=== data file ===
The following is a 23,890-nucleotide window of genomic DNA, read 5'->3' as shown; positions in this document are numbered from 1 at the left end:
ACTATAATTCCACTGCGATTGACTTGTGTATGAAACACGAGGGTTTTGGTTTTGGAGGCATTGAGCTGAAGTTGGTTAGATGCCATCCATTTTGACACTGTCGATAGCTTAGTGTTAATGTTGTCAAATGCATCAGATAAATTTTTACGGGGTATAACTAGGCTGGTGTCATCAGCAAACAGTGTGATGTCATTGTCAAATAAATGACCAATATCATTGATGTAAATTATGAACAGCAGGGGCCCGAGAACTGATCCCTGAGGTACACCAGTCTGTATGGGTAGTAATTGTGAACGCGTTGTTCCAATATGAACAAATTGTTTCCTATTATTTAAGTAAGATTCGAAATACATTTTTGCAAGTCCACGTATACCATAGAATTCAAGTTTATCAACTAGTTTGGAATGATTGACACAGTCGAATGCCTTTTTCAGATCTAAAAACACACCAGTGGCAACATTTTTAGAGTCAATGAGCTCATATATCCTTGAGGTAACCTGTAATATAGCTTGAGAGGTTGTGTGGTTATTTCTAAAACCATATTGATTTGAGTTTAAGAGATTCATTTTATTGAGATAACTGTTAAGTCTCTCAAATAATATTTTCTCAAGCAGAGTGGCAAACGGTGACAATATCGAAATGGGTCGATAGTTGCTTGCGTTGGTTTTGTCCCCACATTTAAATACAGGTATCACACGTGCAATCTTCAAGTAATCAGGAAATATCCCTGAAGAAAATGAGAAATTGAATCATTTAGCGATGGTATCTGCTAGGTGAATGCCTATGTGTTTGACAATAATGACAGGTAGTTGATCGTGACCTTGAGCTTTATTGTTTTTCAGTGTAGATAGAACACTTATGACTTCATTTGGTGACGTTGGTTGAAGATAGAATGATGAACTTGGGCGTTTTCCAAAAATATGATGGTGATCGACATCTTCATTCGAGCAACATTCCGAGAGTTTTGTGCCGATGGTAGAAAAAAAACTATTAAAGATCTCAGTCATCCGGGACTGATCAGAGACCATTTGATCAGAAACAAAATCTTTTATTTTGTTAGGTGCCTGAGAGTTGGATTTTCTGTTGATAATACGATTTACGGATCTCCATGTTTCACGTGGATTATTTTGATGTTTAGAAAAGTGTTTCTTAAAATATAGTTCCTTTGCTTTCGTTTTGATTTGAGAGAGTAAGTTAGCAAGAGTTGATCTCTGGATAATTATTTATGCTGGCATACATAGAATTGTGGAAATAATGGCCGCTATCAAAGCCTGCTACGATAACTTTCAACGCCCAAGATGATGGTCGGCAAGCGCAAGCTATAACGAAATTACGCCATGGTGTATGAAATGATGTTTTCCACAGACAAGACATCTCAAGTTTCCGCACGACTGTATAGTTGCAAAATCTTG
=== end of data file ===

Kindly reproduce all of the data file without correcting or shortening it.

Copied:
The following is a 23,890-nucleotide window of genomic DNA, read 5'->3' as shown; positions in this document are numbered from 1 at the left end:
ACTATAATTCCACTGCGATTGACTTGTGTATGAAACACGAGGGTTTTGGTTTTGGAGGCATTGAGCTGAAGTTGGTTAGATGCCATCCATTTTGACACTGTCGATAGCTTAGTGTTAATGTTGTCAAATGCATCAGATAAATTTTTACGGGGTATAACTAGGCTGGTGTCATCAGCAAACAGTGTGATGTCATTGTCAAATAAATGACCAATATCATTGATGTAAATTATGAACAGCAGGGGCCCGAGAACTGATCCCTGAGGTACACCAGTCTGTATGGGTAGTAATTGTGAACGCGTTGTTCCAATATGAACAAATTGTTTCCTATTATTTAAGTAAGATTCGAAATACATTTTTGCAAGTCCACGTATACCATAGAATTCAAGTTTATCAACTAGTTTGGAATGATTGACACAGTCGAATGCCTTTTTCAGATCTAAAAACACACCAGTGGCAACATTTTTAGAGTCAATGAGCTCATATATCCTTGAGGTAACCTGTAATATAGCTTGAGAGGTTGTGTGGTTATTTCTAAAACCATATTGATTTGAGTTTAAGAGATTCATTTTATTGAGATAACTGTTAAGTCTCTCAAATAATATTTTCTCAAGCAGAGTGGCAAACGGTGACAATATCGAAATGGGTCGATAGTTGCTTGCGTTGGTTTTGTCCCCACATTTAAATACAGGTATCACACGTGCAATCTTCAAGTAATCAGGAAATATCCCTGAAGAAAATGAGAAATTGAATCATTTAGCGATGGTATCTGCTAGGTGAATGCCTATGTGTTTGACAATAATGACAGGTAGTTGATCGTGACCTTGAGCTTTATTGTTTTTCAGTGTAGATAGAACACTTATGACTTCATTTGGTGACGTTGGTTGAAGATAGAATGATGAACTTGGGCGTTTTCCAAAAATATGATGGTGATCGACATCTTCATTCGAGCAACATTCCGAGAGTTTTGTGCCGATGGTAGAAAAAAAACTATTAAAGATCTCAGTCATCCGGGACTGATCAGAGACCATTTGATCAGAAACAAAATCTTTTATTTTGTTAGGTGCCTGAGAGTTGGATTTTCTGTTGATAATACGATTTACGGATCTCCATGTTTCACGTGGATTATTTTGATGTTTAGAAAAGTGTTTCTTAAAATATAGTTCCTTTGCTTTCGTTTTGATTTGAGAGAGTAAGTTAGCAAGAGTTGATCTCTGGATAATTATTTATGCTGGCATACATAGAATTGTGGAAATAATGGCCGCTATCAAAGCCTGCTACGATAACTTTCAACGCCCAAGATGATGGTCGGCAAGCGCAAGCTATAACGAAATTACGCCATGGTGTATGAAATGATGTTTTCCACAGACAAGACATCTCAAGTTTCCGCACGACTGTATAGTTGCAAAATCTTG